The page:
Programmes and services like health insurance are imperative, study says
By Mark Rostron · January 14, 2014
A study published recently in the International Journal of Mental Health revealed that the high levels of demands on expatriates on assignment are creating high levels of stress, a situation in which access to first rate medical care is imperative. The need for international health insurance, which provides secure access to such care, becomes evident, given that the study shows the much higher rate of mental health risk on expatriate assignments abroad than in working in one’s home country.
The study shows that there are meaningful and powerful links between each expatriate’s internal experience of stress and the ways in which they relate to their assignments. The study insists that there is an explicit need for programmes and services that are comprehensive in scope and sensitive to the personal, interpersonal, and professional dynamics that contribute to the overall well-being of expats and their family members. Access to healthcare, assured by global health insurance, is unquestionably one such service.
The study, conducted jointly by US researchers Chestnut Global Partners and the Truman Group, reveals that expatriates face a higher overall risk for mental health problems, including internalising and externalising problems, and substance use disorders. More broadly, the study found that more than 50% of the expatriates in the study were at high risk for internalising problems (such as anxiety and depression), a rate 2.5 times that of their home-based counterparts. Yet access to much-needed healthcare while on expatriate assignment may not be a simple matter if it is not assured by international medical insurance. Despite this observation, many companies still make the costly mistake of not providing such health plans to staff working in international offices. Certainly workers who are subject to such stressful conditions should have that assurance, especially for psychiatric conditions.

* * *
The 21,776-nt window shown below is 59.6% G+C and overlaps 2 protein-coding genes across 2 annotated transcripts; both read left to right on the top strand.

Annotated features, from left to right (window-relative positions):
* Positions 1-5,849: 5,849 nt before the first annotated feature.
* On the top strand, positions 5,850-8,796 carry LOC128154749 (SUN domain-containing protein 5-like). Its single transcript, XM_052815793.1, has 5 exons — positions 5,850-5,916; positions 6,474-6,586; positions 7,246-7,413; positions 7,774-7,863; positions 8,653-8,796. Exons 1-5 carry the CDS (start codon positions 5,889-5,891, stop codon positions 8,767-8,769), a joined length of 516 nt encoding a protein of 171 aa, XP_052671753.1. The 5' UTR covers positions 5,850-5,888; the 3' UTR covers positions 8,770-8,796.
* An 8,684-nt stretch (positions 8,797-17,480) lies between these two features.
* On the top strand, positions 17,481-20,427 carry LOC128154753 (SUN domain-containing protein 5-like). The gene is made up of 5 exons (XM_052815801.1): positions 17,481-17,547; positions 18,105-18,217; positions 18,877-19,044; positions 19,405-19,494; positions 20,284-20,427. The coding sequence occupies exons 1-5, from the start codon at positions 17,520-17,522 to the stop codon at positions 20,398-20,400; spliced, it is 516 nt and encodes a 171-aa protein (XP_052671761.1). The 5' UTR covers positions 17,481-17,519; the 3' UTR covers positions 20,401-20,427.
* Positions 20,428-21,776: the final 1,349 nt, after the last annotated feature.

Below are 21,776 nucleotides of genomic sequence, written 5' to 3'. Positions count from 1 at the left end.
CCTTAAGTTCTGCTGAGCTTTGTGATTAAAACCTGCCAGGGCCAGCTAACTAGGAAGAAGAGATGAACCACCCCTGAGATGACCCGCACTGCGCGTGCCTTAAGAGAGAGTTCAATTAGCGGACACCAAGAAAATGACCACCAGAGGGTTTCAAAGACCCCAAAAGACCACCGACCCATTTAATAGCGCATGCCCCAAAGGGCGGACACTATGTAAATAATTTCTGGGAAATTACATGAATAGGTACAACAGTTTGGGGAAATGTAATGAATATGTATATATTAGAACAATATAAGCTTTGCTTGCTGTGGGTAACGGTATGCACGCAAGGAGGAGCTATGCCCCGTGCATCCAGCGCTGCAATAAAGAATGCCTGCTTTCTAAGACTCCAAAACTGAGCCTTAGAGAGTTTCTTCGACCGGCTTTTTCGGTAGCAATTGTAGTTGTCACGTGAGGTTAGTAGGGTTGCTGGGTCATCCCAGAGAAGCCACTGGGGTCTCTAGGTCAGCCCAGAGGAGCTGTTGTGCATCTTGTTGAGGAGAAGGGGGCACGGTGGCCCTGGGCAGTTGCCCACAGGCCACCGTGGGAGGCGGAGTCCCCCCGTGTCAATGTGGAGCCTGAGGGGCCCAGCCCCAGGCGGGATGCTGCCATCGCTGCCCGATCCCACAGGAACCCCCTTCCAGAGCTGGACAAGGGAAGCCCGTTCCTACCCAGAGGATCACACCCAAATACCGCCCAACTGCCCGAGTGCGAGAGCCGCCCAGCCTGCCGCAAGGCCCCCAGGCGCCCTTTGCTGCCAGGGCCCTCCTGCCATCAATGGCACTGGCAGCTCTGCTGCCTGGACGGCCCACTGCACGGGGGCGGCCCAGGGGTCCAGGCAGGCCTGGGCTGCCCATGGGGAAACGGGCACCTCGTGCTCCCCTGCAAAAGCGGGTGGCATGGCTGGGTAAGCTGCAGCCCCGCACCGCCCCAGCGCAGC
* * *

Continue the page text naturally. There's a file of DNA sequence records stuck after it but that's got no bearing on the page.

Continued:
The study points out that expatriates have rates of assignment failure that range from 16 percent to 40 percent, due to a range of factors in which stress and psychiatric issues are significant. The cost of sending an expatriate out, including arrangements for family, are extremely high. HR departments should consider whether the cost of worldwide health insurance, with its assurance of access to first rate healthcare, might not be a worthwhile backstop for the large investment that the department is making in relocating these individuals and more often than not, their families too.
The HR department should, rather address this issue to make expatriate assignments a success, and clearly healthcare is an essential part of it. To get the best results from this rapidly changing context for international workers, the talent experience must be superb. A critical aspect of this experience is the challenge of getting access to first-rate healthcare. With expat assignments getting shorter and more varied all the time, expats must adapt their health insurance so that it will protect them in a variety of climates and conditions. The coverage they choose should take their changing needs into account. The coverage should be portable, so that mobile expatriates can maintain it wherever they go. An international health insurance provider can offer broad and reliable coverage that is dependable and accessible throughout the world.
It should be noted that cover for psychiatric treatment is usually split into in- and out-patient care and will generally be available on mid- to high-level plans, rather than at entry-level. It’s very important for buyers to include cover for common conditions, even if they never expect to suffer